Through a collaborative effort of the USDA, the West Virginia Division of Wildlife, the Bureau of Public Health and others, West Virginia began dropping million of fishy-smelling vaccines shaped like ketchup packets from planes, helicopters and by hand in hopes of luring the wild animals into vaccinating themselves with snacks found in the forest.

The program began on the western front of the rabies-infected areas along the United States’ Eastern Seaboard, particularly West Virginia, Virginia and Pennsylvania. Once a county or area is deemed rabies-free, officials move the vaccine drop zones eastward and begin tackling rabies in new areas.

In 2006, several West Virginia counties were listed as rabies-free, and the bait zones moved five miles east when the drops began in August this year.

That method explains why Mercer County, despite a high number of rabies cases, has never been a drop site for the oral rabies vaccines, West Virginia Public Health Veterinarian David Henzler said.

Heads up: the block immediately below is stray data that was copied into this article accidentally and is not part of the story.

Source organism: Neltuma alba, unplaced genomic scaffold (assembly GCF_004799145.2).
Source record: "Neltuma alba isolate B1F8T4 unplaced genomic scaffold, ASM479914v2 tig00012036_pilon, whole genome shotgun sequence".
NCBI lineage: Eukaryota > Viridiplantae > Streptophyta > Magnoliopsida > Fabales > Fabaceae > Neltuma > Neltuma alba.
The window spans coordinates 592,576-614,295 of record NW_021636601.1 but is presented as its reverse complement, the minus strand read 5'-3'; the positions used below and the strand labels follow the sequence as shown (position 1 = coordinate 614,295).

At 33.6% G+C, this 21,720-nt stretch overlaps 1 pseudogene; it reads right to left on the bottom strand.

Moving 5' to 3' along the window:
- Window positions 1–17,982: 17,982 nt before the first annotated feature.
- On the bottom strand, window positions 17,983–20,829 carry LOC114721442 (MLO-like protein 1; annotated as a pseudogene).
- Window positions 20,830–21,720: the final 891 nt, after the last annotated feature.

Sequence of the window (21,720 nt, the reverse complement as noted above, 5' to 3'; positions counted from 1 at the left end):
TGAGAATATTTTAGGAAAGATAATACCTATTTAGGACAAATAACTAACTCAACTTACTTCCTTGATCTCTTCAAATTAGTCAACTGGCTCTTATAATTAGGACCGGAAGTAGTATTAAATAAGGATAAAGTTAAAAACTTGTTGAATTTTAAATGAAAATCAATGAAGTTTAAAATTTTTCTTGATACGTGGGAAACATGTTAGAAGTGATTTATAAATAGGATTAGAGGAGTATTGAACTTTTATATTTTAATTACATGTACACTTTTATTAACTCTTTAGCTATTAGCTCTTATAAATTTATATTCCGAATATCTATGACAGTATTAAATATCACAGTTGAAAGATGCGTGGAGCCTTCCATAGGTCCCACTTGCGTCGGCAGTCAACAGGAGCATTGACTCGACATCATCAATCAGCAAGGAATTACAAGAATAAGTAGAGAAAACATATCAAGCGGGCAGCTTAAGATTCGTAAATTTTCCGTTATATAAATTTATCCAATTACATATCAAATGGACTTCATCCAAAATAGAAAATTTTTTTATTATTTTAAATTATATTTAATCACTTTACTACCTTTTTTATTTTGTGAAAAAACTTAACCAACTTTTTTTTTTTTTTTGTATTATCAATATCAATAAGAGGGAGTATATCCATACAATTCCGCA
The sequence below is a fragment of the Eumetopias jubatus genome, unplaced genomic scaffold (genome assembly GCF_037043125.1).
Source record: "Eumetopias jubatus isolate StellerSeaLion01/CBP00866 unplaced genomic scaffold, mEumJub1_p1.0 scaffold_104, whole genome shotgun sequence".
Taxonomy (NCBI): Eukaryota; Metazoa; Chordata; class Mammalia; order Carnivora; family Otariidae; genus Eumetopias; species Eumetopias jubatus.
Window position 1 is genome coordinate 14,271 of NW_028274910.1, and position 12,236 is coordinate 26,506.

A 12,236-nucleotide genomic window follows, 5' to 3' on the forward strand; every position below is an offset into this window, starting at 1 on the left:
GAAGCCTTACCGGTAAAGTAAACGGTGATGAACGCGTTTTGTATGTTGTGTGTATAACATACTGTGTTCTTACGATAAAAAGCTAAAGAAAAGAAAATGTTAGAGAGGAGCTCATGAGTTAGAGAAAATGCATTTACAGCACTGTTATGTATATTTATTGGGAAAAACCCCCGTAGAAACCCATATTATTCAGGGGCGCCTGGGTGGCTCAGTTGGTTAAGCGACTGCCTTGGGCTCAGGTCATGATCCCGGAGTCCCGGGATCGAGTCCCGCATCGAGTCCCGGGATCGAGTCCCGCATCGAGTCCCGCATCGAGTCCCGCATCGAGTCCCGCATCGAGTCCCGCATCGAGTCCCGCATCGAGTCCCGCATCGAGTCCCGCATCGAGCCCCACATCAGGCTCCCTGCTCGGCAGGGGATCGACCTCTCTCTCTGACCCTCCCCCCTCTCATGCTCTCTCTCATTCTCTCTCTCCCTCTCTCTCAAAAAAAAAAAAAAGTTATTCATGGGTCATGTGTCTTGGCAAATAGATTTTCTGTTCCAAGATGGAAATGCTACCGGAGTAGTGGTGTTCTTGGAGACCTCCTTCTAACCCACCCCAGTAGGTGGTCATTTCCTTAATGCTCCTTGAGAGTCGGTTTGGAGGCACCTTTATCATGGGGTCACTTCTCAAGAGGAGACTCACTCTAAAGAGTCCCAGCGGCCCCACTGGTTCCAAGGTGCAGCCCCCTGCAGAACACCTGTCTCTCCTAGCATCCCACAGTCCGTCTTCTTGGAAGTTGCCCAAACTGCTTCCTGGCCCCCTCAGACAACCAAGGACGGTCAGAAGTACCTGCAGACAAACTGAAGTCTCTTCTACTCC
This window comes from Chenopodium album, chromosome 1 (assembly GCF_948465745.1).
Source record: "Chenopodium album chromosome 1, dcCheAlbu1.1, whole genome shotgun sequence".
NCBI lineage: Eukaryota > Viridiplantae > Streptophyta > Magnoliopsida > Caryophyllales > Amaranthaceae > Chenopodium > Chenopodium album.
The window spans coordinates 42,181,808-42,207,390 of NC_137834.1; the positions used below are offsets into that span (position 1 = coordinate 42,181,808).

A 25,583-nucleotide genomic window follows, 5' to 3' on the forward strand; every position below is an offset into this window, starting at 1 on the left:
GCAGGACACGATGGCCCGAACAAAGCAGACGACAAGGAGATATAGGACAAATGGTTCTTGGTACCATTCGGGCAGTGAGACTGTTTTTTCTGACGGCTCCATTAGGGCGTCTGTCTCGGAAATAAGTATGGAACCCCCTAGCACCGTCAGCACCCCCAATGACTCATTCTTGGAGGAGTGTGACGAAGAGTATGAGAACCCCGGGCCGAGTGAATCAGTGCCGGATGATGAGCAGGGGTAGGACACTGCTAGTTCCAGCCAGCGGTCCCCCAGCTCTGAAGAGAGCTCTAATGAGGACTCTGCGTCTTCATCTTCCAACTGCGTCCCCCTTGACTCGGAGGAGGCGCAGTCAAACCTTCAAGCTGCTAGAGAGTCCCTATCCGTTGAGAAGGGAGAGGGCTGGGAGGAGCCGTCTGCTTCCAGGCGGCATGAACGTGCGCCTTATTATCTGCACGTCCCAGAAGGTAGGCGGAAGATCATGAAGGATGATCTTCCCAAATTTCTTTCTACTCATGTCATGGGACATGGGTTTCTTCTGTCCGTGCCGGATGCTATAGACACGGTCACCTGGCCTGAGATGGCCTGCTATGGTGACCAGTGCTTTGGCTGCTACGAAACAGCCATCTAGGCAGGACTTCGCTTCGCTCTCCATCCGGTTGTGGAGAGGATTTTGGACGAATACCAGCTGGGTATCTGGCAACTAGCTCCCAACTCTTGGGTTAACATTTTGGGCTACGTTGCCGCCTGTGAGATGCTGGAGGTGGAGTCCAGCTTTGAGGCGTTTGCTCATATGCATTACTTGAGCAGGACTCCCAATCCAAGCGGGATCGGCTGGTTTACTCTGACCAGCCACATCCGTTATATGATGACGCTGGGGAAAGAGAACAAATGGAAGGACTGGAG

The primary goal of the oral vaccine program is to keep the virus from spreading west, then steadily eradicate the disease where it is prevalent, he said.

According to the USDA’s Animal and Plant Health Inspection Service website, more than 77,000 of the vaccinated baits were dropped in McDowell County in 2006; 87,945 were dropped in Wyoming County, and 82,131 were dropped in Raleigh County.

So far, only the extreme northwestern corner of Greenbrier County has received any of the oral vaccines, Sanitarian Amanda McMichael reported this week. She said Greenbrier has confirmed six positive cases so far this year.

“Verses what you all have dealt with, I think it’s pretty mild,” she said.

In Summers County, Sanitarian Chad Meador said rabies cases had dropped from a high of eight positive rabies reports to one raccoon so far this year. Like Mercer, Summers County has never received any of the oral vaccines, Meador said.